In an effort to increase his customer base beyond its core of active-duty troops, Shull has proposed extending online Exchange shopping privileges to all honorably discharged veterans, a pool of about 18.8 million people. In an August memo to the Department of Defense, Shull warned that the failure to move on his proposal was costing the Pentagon as much as $9 million every month for its morale and recreation programs. “Any delay in addressing this critical population,” the memo reads, “weakens the entire military community.”
Members of Congress have expressed support for the proposal, which Shull submitted to the Pentagon’s assistant secretary of Defense for readiness and force management last spring. “It seems like a good idea—good recognition for our veterans’ service and a good reason for young men and women to enlist,” says Senator Richard Blumenthal (D-Conn.), who sits on the Senate Armed Services Committee. Military officials say the recreation programs the Exchange system helps pay for are crucial for holding onto experienced soldiers. That “translates to readiness, recruitment, and retention,” says Colonel Brian Foley, the commander of Maryland’s Fort Meade, where the U.S. Cyber Command is headquartered.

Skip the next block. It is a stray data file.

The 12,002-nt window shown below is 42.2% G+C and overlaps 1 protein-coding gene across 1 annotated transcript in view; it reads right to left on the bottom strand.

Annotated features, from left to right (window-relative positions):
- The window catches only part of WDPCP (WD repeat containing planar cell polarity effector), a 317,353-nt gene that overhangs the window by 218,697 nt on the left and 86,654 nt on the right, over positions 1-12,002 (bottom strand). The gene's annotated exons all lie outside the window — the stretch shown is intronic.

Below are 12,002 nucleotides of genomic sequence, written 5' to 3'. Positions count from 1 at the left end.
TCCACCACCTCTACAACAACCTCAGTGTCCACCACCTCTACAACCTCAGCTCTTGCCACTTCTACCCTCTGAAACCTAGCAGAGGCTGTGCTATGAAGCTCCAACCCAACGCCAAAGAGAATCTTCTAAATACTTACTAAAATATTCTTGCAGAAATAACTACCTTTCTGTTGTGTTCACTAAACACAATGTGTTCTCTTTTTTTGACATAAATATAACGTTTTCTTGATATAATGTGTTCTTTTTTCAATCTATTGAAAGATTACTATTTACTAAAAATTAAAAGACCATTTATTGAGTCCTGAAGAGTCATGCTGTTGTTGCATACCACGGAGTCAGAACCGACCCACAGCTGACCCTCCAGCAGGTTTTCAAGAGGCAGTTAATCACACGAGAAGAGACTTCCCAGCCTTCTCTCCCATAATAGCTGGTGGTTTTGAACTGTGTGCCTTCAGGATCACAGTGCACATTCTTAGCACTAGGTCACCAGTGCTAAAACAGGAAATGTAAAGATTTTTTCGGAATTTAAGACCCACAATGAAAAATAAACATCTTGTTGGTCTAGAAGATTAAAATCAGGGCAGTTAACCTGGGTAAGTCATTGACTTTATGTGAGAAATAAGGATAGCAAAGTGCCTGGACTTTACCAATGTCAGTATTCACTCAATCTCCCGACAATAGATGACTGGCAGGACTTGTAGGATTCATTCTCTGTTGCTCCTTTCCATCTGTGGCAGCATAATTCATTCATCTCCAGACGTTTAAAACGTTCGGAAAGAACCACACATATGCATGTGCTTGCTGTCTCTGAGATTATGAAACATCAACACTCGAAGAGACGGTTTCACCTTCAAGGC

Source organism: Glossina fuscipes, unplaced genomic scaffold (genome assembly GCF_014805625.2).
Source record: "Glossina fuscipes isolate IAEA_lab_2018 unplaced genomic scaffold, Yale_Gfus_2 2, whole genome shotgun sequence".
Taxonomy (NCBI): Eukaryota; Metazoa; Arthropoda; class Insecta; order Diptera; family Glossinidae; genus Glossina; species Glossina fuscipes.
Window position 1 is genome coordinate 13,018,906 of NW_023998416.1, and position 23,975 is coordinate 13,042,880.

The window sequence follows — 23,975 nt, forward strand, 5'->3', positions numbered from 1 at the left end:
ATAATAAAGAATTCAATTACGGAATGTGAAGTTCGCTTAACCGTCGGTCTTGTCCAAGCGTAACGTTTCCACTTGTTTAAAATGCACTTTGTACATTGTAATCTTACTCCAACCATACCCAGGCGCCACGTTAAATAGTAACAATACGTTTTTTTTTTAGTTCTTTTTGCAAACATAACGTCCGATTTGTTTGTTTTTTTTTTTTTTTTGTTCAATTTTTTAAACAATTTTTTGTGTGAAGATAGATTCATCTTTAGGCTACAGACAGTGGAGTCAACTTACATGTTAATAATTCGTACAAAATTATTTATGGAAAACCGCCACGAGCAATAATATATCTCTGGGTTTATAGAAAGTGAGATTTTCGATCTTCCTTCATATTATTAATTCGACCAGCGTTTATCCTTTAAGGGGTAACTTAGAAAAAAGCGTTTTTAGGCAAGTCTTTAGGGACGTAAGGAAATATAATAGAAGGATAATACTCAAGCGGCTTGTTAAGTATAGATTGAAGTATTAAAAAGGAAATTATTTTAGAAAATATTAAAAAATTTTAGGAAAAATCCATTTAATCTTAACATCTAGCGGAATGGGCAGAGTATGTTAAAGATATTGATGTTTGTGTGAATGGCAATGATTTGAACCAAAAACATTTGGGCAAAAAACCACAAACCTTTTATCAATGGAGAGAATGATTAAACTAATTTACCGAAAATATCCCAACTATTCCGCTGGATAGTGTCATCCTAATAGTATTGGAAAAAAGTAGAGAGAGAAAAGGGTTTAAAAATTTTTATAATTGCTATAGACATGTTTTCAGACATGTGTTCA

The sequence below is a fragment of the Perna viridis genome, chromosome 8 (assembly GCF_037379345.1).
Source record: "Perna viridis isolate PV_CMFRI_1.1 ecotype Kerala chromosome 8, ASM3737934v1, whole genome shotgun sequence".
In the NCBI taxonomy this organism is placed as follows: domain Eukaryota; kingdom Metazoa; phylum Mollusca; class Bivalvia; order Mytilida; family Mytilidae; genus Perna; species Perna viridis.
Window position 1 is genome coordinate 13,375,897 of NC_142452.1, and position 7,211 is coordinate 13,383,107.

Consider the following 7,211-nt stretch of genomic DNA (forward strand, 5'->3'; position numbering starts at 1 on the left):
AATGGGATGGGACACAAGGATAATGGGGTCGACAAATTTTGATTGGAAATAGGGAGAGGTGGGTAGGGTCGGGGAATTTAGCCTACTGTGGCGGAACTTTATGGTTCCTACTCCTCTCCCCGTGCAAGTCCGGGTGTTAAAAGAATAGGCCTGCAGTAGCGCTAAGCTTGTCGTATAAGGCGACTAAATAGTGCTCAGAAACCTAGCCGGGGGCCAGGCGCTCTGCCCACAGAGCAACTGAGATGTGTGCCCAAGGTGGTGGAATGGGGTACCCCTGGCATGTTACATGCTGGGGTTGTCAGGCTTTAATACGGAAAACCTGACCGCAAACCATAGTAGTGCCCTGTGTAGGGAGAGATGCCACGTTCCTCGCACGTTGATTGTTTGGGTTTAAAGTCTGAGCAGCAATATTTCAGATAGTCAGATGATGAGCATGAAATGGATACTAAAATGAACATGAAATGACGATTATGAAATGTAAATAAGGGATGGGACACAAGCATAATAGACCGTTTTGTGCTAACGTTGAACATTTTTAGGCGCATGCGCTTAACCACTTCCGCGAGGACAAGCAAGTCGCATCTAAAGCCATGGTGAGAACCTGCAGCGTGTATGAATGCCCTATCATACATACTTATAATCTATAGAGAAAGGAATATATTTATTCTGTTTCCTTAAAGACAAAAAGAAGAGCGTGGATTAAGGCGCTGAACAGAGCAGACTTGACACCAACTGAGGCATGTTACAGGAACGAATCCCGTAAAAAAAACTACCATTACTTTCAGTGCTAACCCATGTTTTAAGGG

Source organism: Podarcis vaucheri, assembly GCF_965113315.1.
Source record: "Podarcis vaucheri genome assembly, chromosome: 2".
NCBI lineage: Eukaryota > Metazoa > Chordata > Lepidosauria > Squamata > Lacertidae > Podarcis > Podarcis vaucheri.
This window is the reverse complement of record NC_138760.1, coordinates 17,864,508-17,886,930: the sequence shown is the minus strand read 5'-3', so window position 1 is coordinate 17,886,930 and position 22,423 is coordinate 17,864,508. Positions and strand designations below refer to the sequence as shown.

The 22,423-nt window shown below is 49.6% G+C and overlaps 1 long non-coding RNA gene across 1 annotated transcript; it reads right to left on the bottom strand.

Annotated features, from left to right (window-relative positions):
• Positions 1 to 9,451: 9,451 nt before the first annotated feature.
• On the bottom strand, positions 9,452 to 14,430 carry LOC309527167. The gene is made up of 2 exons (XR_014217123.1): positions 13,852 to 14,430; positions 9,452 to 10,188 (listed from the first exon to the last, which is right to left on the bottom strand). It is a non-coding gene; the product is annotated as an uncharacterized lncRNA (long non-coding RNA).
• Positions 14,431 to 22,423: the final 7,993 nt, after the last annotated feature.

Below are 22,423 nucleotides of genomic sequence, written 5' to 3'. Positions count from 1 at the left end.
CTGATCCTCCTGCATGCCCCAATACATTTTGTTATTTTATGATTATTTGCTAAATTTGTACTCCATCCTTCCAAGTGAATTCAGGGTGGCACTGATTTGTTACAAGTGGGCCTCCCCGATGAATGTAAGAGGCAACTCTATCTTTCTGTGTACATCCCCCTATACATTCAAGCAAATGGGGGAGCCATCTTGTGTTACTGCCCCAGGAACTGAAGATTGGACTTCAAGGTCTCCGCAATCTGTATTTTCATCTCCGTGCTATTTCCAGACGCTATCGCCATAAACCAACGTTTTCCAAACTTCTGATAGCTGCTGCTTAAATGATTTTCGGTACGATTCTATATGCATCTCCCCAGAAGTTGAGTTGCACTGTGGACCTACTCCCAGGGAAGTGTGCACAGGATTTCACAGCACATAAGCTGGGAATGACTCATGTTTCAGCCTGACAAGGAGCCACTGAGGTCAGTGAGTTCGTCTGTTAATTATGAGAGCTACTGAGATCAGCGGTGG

Others say a leaner military and a changing commercial landscape require a reevaluation of the Exchange. The Defense Department subsidizes the shipment of Exchange products to bases outside the U.S., which means that maintaining a broad range of products costs taxpayers money. “If they can get a lawnmower a mile outside the base for the same price that they can get it at the Exchange, and it costs the taxpayer money to get it to them through the Exchange system, then you’ve got to ask yourself, ‘What’s the right balance?’ ” says Christine Fox, a former acting deputy secretary of Defense who is now assistant director for policy and analysis at the Johns Hopkins Applied Physics Lab. “You get to a place where you’re looking at benefits for a force that you can’t train and equip properly, and that just can’t be right.”